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    Thank you for taking time to answer my question. I'm really confused on what I should do, your posts helped. I'll consider them and try to make a topic on the "what tablet pc should I buy" section on the forum to see what I'm looking at considering the price and my performance requirements. :S If I really can't find a good tablet pc I think I'll just get a better laptop and a graphic tablet ... though I hope I do find something because I would prefer to look at what I'm drawing.
     
  6. kangxi1988

    kangxi1988 Pen Pal - Newbie

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    One word about it, though. I still believe is better to get used to a regular tablet. Easier on your eyesight and ergonomics, and cheaper to replace, which is key if you are a freelancer pro without a great balance in your bank. Still, I am more and more seeing the huge advance that can be to have that as an additional, complementary tool, for things like inking or other accurate line art work. I don't see myself drawing 14 hours a day over a warm screen, that's for sure. But totally doing sessions of 2 - 3 hours.



    There are other brands. Such as XP-Pen Graphics drawing tablet , I have used my XP-Pen Artist15.6 tablet for 3 years . https://www.amazon.com/dp/B077PCCC7R But in my very long time research, a bit obsessive, I reckon, those are my favs. I know am going a bit off topic, but IMO, at some point of the hobby (I was a hobbyist before getting to live from it ) you "might" want... more.
     
  7. doobiedoobiedum

    doobiedoobiedum Scribbler - Standard Member Senior Member

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    Personally and I think my advancing age has something to do with this - don't give up with drawing on paper. My personal experience is that I can't get the accuracy I want or am used to with pencil / brush on paper. My advice to myself if I was asking your questions would be try and explore combining scanned drawings and digital techniques. Find your personal balance and strengths and work with them.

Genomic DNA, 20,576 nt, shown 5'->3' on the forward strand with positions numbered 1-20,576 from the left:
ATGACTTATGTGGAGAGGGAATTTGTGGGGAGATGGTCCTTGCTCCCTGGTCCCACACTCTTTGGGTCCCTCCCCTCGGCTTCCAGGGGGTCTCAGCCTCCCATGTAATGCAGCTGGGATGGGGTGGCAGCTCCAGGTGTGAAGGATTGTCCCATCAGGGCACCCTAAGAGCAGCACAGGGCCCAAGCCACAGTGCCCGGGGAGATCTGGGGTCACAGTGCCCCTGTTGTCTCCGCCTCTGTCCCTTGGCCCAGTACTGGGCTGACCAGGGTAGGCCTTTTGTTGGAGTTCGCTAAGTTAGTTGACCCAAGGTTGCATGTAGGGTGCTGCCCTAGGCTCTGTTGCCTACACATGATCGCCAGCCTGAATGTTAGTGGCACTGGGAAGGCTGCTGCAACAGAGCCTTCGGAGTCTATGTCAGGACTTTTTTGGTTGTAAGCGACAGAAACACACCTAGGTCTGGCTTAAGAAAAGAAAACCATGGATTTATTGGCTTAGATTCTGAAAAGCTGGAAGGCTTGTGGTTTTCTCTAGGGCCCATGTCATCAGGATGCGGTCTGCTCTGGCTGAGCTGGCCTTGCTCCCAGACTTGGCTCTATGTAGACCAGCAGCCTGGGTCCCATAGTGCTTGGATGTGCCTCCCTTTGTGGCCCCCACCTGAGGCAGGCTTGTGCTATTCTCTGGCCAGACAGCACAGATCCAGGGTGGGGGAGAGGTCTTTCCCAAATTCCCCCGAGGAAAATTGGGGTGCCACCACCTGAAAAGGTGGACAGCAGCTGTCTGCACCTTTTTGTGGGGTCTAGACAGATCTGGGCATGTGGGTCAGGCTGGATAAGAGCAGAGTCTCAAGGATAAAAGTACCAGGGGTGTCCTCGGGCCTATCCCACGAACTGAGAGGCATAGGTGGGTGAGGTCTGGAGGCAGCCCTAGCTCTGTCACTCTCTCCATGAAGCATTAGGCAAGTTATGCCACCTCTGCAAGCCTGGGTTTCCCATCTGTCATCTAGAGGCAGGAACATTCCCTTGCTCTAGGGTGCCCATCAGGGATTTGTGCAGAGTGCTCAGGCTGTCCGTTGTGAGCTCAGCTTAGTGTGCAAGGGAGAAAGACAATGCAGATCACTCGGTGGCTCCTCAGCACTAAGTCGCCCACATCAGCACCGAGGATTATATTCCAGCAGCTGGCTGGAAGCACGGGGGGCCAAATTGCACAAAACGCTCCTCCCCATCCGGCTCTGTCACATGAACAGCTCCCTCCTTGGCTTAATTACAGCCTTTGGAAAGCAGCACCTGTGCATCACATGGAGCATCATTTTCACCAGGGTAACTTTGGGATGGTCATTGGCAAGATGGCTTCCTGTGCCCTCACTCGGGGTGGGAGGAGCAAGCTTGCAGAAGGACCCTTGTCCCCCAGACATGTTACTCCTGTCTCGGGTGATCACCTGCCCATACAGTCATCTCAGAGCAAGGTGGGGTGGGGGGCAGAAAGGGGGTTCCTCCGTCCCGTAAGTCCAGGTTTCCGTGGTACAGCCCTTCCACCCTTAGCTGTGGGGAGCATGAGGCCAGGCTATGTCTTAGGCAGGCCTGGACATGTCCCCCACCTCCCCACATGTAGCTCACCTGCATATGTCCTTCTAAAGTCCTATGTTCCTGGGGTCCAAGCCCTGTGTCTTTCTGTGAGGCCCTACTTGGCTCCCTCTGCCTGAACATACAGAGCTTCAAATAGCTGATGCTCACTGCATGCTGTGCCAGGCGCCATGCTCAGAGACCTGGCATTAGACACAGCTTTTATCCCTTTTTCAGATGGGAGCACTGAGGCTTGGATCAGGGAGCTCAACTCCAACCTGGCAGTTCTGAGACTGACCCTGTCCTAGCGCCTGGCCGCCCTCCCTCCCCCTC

I'd also warn myself that there are some techniques that digital technology still hasn't duplicated or found algorithms for yet and there are some techniques that there are buttons for in Photoshop or similar that would make my traditional artwork less painful.
     
  8. thatcomicsguy

    thatcomicsguy Pen Pro - Senior Member Senior Member

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    OP is from 2014, guys.

    Still.., the question is not without it's replay value!

    Personally.., I'm really glad I went with a digital solution. My eyesight has been going the same way as that of my parents before me. -I may need bi-focal lenses at some point in the next ten or fifteen years. I'm finding I have to lean in much more than I used to when I was a kid to see and work in high detail, and that's not fun. With a computer screen, I can let the computer do all the magnification while I get to keep my back straight!

    I keep paper/pen projects in the non-critical part of my art life, doing sketches and one-offs, while my long hours of production work I do on a computer.

    I suppose a 'blind' graphics tablet would provide the same sort of service and do it even better, because I could be sitting up completely straight with the pen in front of me, but I find the disconnect was not something I could get over back when I was trying to get over it.
     
    Last edited: Nov 12, 2018